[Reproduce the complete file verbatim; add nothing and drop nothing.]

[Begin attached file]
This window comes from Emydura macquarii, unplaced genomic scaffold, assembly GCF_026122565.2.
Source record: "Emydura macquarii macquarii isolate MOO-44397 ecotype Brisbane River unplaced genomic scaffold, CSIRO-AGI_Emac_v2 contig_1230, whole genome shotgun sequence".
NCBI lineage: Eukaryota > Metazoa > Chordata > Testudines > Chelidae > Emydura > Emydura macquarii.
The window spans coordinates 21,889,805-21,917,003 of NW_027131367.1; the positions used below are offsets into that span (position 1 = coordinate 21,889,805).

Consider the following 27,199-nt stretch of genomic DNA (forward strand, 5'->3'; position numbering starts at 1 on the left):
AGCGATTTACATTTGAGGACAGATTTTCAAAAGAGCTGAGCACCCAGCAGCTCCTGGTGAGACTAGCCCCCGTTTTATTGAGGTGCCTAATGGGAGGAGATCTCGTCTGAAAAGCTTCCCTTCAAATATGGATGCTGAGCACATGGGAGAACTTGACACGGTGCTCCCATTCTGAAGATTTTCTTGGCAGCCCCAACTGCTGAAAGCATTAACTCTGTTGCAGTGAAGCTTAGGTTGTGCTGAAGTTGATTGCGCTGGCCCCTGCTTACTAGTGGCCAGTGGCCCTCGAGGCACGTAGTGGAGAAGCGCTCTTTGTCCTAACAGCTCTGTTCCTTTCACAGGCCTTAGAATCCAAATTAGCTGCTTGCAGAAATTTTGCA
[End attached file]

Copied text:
This window comes from Emydura macquarii, unplaced genomic scaffold, assembly GCF_026122565.2.
Source record: "Emydura macquarii macquarii isolate MOO-44397 ecotype Brisbane River unplaced genomic scaffold, CSIRO-AGI_Emac_v2 contig_1230, whole genome shotgun sequence".
NCBI lineage: Eukaryota > Metazoa > Chordata > Testudines > Chelidae > Emydura > Emydura macquarii.
The window spans coordinates 21,889,805-21,917,003 of NW_027131367.1; the positions used below are offsets into that span (position 1 = coordinate 21,889,805).

Consider the following 27,199-nt stretch of genomic DNA (forward strand, 5'->3'; position numbering starts at 1 on the left):
AGCGATTTACATTTGAGGACAGATTTTCAAAAGAGCTGAGCACCCAGCAGCTCCTGGTGAGACTAGCCCCCGTTTTATTGAGGTGCCTAATGGGAGGAGATCTCGTCTGAAAAGCTTCCCTTCAAATATGGATGCTGAGCACATGGGAGAACTTGACACGGTGCTCCCATTCTGAAGATTTTCTTGGCAGCCCCAACTGCTGAAAGCATTAACTCTGTTGCAGTGAAGCTTAGGTTGTGCTGAAGTTGATTGCGCTGGCCCCTGCTTACTAGTGGCCAGTGGCCCTCGAGGCACGTAGTGGAGAAGCGCTCTTTGTCCTAACAGCTCTGTTCCTTTCACAGGCCTTAGAATCCAAATTAGCTGCTTGCAGAAATTTTGCA